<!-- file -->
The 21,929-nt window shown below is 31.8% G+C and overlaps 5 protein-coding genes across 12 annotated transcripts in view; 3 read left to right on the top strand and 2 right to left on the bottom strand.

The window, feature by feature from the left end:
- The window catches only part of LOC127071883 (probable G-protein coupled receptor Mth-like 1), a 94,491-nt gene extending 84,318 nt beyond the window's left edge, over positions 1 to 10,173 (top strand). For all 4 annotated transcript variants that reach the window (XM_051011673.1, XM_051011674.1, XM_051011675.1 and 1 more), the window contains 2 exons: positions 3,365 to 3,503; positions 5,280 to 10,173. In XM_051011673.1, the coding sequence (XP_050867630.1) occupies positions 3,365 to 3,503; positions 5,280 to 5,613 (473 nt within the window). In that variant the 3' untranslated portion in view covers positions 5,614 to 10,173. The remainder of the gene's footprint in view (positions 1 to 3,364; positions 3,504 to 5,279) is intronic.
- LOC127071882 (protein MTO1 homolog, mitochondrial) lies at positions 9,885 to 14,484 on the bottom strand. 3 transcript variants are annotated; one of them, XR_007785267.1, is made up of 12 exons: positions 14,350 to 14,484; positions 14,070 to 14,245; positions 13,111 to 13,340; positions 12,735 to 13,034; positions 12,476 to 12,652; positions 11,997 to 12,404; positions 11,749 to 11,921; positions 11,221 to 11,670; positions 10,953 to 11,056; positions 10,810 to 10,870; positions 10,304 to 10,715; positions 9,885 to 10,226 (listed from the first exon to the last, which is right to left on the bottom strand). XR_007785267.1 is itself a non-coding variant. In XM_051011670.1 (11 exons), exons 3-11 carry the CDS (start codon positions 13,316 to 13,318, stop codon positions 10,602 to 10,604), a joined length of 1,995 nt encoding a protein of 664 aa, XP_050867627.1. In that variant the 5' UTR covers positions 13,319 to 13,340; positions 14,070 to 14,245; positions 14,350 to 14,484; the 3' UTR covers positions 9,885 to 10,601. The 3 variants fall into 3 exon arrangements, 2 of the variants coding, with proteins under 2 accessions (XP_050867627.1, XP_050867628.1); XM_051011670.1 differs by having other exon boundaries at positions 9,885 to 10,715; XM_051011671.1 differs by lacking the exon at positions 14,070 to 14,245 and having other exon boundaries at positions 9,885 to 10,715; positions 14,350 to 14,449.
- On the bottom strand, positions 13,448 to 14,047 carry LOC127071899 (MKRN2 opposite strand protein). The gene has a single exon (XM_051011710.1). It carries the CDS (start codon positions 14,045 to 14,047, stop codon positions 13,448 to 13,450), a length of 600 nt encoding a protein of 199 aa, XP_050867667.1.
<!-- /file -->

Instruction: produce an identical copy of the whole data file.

The 21,929-nt window shown below is 31.8% G+C and overlaps 5 protein-coding genes across 12 annotated transcripts in view; 3 read left to right on the top strand and 2 right to left on the bottom strand.

The window, feature by feature from the left end:
- The window catches only part of LOC127071883 (probable G-protein coupled receptor Mth-like 1), a 94,491-nt gene extending 84,318 nt beyond the window's left edge, over positions 1 to 10,173 (top strand). For all 4 annotated transcript variants that reach the window (XM_051011673.1, XM_051011674.1, XM_051011675.1 and 1 more), the window contains 2 exons: positions 3,365 to 3,503; positions 5,280 to 10,173. In XM_051011673.1, the coding sequence (XP_050867630.1) occupies positions 3,365 to 3,503; positions 5,280 to 5,613 (473 nt within the window). In that variant the 3' untranslated portion in view covers positions 5,614 to 10,173. The remainder of the gene's footprint in view (positions 1 to 3,364; positions 3,504 to 5,279) is intronic.
- LOC127071882 (protein MTO1 homolog, mitochondrial) lies at positions 9,885 to 14,484 on the bottom strand. 3 transcript variants are annotated; one of them, XR_007785267.1, is made up of 12 exons: positions 14,350 to 14,484; positions 14,070 to 14,245; positions 13,111 to 13,340; positions 12,735 to 13,034; positions 12,476 to 12,652; positions 11,997 to 12,404; positions 11,749 to 11,921; positions 11,221 to 11,670; positions 10,953 to 11,056; positions 10,810 to 10,870; positions 10,304 to 10,715; positions 9,885 to 10,226 (listed from the first exon to the last, which is right to left on the bottom strand). XR_007785267.1 is itself a non-coding variant. In XM_051011670.1 (11 exons), exons 3-11 carry the CDS (start codon positions 13,316 to 13,318, stop codon positions 10,602 to 10,604), a joined length of 1,995 nt encoding a protein of 664 aa, XP_050867627.1. In that variant the 5' UTR covers positions 13,319 to 13,340; positions 14,070 to 14,245; positions 14,350 to 14,484; the 3' UTR covers positions 9,885 to 10,601. The 3 variants fall into 3 exon arrangements, 2 of the variants coding, with proteins under 2 accessions (XP_050867627.1, XP_050867628.1); XM_051011670.1 differs by having other exon boundaries at positions 9,885 to 10,715; XM_051011671.1 differs by lacking the exon at positions 14,070 to 14,245 and having other exon boundaries at positions 9,885 to 10,715; positions 14,350 to 14,449.
- On the bottom strand, positions 13,448 to 14,047 carry LOC127071899 (MKRN2 opposite strand protein). The gene has a single exon (XM_051011710.1). It carries the CDS (start codon positions 14,045 to 14,047, stop codon positions 13,448 to 13,450), a length of 600 nt encoding a protein of 199 aa, XP_050867667.1.